Now newspaper professionals are supposed to tell about the world, not about themselves, which is why this is pseudo-journalistic, and from a Washington bureau chief no less. And from one only days removed from holding N. Shore Dem Rep. Schakowsky's hand in public, helping her to get over her husband's guilty plea for stealing money for the sake of his own emolument and continued operation of his "public interest" organization, non-profit of course (nothing so sleezy or infra dig as for profit). Her Schakowsky column was just what the spin doctors ordered. Schakowsky could not have been more pleased. In fact, Sweet often produces p.r. releases under guise of columns, as Chicago Newspapers pointed out in her glowing account with publicity shot Aug. 11 of one Christine Cegelis, a Democrat going for Henry Hyde’s congressional seat in DuPage County. She hadn't chosen the picture, she responded in an email, nor did on Sunday she place her column about Bush, nor give it such BIG PLAY. She writes the columns, however. I call it pseudo-journalism. 

It’s also exhibit #1,379 (applied locally) of Newsweek Assistant Managing Editor Evan Thomas’ claim or admission that mainstream media are worth 15 points to a Dem presidential candidate, later knocking it down to five, while still saying they “absolutely” wanted Kerry to win.

This time around, Sweet tears into Bush's "flim-flam" (is that venting or not? she said that she would do it, and indeed she did). He went for photo-ops clumsily, she says. He indulged in “overwhelming understatement” of the problem — didn’t bite his lip, as the old actor Bubba could do so well.  She even gets "weapons of mass destruction" into the picture. Remember them? (Venting here: they are still on her mind.) But cable TV is bigger than ever, and he can't get away with it any more.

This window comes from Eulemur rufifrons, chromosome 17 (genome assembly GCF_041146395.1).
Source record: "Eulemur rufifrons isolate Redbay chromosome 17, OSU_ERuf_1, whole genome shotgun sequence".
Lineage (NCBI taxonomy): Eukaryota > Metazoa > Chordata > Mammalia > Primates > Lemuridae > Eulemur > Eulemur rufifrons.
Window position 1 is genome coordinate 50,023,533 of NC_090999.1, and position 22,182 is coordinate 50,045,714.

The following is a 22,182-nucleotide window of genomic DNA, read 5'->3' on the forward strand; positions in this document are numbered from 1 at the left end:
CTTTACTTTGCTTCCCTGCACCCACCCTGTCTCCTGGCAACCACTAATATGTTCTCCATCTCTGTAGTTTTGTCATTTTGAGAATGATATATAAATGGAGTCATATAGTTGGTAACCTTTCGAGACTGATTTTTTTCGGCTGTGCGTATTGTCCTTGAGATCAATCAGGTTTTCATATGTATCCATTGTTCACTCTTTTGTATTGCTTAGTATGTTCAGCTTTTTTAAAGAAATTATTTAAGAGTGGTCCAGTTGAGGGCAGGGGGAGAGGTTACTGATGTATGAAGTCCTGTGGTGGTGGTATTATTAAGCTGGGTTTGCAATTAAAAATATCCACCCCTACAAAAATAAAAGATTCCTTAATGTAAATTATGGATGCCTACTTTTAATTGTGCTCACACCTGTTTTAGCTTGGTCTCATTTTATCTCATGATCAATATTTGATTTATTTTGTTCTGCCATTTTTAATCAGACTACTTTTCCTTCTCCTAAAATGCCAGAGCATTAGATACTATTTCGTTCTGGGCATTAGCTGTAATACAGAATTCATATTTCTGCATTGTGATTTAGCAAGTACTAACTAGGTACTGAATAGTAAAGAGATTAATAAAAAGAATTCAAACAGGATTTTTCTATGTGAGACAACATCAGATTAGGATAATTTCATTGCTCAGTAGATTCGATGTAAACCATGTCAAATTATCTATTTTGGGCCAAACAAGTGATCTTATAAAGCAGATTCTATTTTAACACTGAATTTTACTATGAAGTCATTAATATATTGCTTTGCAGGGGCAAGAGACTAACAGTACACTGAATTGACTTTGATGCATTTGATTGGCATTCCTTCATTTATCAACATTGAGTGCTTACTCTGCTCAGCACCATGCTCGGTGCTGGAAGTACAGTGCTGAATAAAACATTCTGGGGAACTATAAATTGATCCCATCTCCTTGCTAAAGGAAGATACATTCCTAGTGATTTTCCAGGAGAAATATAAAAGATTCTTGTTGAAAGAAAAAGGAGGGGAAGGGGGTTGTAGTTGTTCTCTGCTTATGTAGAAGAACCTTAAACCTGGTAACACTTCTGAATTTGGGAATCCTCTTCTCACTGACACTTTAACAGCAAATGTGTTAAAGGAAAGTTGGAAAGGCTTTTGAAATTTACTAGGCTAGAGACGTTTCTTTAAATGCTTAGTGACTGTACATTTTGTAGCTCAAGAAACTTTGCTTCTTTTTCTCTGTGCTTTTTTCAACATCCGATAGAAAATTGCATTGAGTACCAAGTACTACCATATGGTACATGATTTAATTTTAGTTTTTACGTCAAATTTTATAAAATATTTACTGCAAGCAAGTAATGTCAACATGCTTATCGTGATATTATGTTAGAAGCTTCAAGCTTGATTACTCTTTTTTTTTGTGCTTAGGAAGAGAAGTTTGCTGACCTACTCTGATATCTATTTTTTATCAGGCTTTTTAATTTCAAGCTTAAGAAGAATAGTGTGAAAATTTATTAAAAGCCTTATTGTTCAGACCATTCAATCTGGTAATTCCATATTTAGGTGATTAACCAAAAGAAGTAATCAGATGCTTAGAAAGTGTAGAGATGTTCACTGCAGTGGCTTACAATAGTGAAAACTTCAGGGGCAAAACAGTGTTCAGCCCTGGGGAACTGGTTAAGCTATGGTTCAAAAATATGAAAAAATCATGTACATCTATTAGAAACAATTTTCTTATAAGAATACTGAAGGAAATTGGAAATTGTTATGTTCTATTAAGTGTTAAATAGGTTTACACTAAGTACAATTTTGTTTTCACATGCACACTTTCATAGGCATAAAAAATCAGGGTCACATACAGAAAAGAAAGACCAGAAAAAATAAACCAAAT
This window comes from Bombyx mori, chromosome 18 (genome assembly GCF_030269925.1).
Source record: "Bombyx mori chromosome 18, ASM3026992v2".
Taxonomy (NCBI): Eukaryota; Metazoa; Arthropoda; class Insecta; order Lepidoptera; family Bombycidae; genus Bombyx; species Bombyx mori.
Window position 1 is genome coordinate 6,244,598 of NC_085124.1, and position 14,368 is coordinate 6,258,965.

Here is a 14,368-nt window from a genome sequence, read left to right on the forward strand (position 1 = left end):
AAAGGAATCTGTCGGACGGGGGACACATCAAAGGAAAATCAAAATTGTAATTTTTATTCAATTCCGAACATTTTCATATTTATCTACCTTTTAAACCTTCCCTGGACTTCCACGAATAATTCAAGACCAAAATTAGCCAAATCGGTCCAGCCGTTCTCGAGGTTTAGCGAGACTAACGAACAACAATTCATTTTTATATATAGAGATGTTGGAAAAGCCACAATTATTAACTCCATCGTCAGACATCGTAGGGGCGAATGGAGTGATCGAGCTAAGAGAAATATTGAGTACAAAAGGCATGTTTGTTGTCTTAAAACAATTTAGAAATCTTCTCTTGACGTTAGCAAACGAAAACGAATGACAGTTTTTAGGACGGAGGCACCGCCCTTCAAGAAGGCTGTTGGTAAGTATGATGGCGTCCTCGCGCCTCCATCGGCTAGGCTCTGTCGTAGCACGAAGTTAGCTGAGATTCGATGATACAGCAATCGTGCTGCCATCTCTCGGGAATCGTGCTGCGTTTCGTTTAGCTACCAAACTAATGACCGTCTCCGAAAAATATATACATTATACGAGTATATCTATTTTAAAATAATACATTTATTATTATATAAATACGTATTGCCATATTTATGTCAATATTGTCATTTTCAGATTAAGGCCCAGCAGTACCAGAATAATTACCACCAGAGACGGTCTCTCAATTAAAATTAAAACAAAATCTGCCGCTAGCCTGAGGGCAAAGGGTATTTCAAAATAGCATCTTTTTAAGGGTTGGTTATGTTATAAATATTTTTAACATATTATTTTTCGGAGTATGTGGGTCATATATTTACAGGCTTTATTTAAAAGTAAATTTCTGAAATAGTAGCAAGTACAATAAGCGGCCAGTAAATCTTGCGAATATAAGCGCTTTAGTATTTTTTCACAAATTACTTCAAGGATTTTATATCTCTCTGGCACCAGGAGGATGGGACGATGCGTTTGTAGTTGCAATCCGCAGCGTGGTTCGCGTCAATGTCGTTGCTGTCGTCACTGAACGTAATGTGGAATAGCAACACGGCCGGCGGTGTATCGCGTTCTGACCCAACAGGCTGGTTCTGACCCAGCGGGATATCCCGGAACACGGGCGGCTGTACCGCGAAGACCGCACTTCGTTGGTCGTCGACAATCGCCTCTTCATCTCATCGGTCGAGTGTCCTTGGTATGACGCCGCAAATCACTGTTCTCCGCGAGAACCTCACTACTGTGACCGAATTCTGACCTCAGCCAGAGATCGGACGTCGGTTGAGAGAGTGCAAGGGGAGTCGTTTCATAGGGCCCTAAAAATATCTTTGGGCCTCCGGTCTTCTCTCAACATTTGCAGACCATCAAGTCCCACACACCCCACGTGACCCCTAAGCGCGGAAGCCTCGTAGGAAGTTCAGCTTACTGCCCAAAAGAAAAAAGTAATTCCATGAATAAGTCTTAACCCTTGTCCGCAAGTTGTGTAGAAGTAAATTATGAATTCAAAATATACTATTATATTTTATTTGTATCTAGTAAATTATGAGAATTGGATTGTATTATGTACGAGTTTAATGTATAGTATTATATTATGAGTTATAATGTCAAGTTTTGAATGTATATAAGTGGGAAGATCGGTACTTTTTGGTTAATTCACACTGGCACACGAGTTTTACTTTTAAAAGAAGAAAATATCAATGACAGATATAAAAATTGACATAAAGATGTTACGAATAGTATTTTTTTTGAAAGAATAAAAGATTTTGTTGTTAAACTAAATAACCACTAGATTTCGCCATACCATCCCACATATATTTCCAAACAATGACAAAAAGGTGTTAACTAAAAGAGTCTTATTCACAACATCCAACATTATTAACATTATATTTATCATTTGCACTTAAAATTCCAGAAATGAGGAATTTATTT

Along the way of her vent, Sweet offers doomsday analysis of the State of Bush, including the dire effects of the Cindy Sheehan performance, she being "the face of the anti-war movement," home life shot to hell and all.

But would not we more likely be convinced of Sweet’s analysis if it were not part of self-therapeutics? No wonder she resonates with Sheehan, and maybe with the hysterical, cussing and weeping on radio Mayor Nagin, whom she does not mention, much less suggest as part of the problem, having presided over a city that was already chaotic in some neighborhoods, thanks to a culture of lawlessness unhampered by police or courts, a city that had created its own witness protection program.

Nope. She may have presented her column as about her, but it's all about Bush, who again lied while people died? Something like that.  The woman is overwrought.